Published November 2020
Swimming with manatees has long been a dream for us, and when we visited USA in February, we were hoping to finally make it come true.
The only places in the world where swimming with manatees is allowed are in Crystal River and in Homosassa Springs in Florida. Since Crystal River is significantly more known as a hotspot for manatees than Homosassa Springs, most tourists make the trip there. Because of this, we chose to try our luck in Homosassa Springs instead. Manatees, or sea cows as they are also called, don’t like splashing, loud noises, or sudden movements, so we hoped that fewer tourists would mean a better chance of getting close to them.
After searching a bit online for someone who could take us on a tour, we found the company Mellow Mangrove Charters. Since manatees are most active early in the day, we signed up for the day’s first excursion which started at 7 a.m.
It was 13 degrees Celsius (55 degrees Fahrenheit) and completely dark when we left our hotel and drove to Homosassa Springs. On the dock there, we met our guide and captain of the day, Sean Daugherty. It turned out that there was only one other participant in addition to us on that day’s tour, which meant that there would only be three of us going into the water. (Later we would also find out that we were the only boat in the area so early in the morning.) After a nice introduction and distribution of wetsuits, we were ready to go.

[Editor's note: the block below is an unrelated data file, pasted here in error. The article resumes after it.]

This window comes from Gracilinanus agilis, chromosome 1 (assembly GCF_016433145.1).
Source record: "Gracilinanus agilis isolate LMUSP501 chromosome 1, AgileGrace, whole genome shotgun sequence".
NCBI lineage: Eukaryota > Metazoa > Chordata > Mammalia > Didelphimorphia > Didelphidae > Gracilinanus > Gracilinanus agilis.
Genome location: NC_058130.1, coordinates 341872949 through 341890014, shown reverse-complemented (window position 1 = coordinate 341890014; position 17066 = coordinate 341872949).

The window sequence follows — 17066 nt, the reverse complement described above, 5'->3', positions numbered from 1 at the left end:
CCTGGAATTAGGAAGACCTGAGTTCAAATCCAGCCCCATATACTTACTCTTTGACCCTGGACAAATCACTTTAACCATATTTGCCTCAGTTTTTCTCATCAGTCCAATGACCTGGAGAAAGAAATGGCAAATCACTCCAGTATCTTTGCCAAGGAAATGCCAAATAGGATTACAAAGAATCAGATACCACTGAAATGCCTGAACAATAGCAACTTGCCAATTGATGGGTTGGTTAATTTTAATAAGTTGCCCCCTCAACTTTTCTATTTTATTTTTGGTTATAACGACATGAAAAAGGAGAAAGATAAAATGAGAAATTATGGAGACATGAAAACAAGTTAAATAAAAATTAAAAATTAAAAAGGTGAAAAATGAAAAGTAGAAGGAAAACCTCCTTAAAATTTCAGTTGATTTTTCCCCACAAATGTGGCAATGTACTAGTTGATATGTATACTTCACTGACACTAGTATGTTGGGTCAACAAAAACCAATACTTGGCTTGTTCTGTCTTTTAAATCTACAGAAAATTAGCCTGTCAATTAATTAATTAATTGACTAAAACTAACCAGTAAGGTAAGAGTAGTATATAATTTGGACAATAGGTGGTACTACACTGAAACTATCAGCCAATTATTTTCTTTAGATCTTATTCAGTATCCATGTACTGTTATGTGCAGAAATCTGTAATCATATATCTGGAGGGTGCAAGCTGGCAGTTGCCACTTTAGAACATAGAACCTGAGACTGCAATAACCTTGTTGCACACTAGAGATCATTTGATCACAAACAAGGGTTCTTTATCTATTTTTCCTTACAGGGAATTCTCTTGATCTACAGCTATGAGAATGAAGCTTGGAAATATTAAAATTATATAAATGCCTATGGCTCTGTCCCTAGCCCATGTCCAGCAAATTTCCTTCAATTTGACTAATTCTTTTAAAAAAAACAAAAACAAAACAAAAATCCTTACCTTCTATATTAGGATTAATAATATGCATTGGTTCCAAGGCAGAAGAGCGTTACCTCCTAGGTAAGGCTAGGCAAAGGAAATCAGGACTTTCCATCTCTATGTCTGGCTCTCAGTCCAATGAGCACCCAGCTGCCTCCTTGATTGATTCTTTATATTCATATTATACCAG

During the 15-minute boat trip, Sean taught us about manatees and their way of life. We also watched a video called “Manatee Manners,” which everyone who is going to swim with manatees is required to watch. The video thoroughly explains how one should, and should not, behave around the gentle marine mammals. It is important that all contact takes place on their own initiative and premises, and one should under no circumstances intimidate or persecute them. Captain Sean further explained to us that manatees prefer to seek contact with people who are calmest and move around the least in the water.
As the boat slowly but surely found its way up Homosassa Springs, we changed into our wetsuits. Despite the enclosed seating with heating on the boat, it got somewhat chilly and getting into the water didn’t seem too appealing. This, however, was about to change very quickly.
Out of the blue, we were surrounded by so many manatees, we could hardly believe our own eyes. Captain Sean estimated that there were about 100 of them frolicking around the boat! With no time to waste, we put on our masks and snorkels and hurried to join them.
Sinking into the cool water knocked our breath out for a few seconds, but this was forgotten in an instant when the first manatee drifted over to greet us. We readily admit that our heart rates rose a notch when the large creature came gliding towards us in the rather murky water, but we realized very quickly that we didn’t have the slightest thing to fear.
The next hour offered experiences we had never dreamed of in our wildest imagination. The manatees were literally everywhere and practically lined up to interact with us. Some chose to pull up beside us and just “hang” there completely still, while others were more assertive and put their flippers around us. At one point, one manatee hugged Marianne’s arm while another hugged her leg!
As time went on, it became increasingly difficult to ignore the cold that began to penetrate our wetsuits. The constant onslaught of charm from the friendly giants, however, kept us in the water.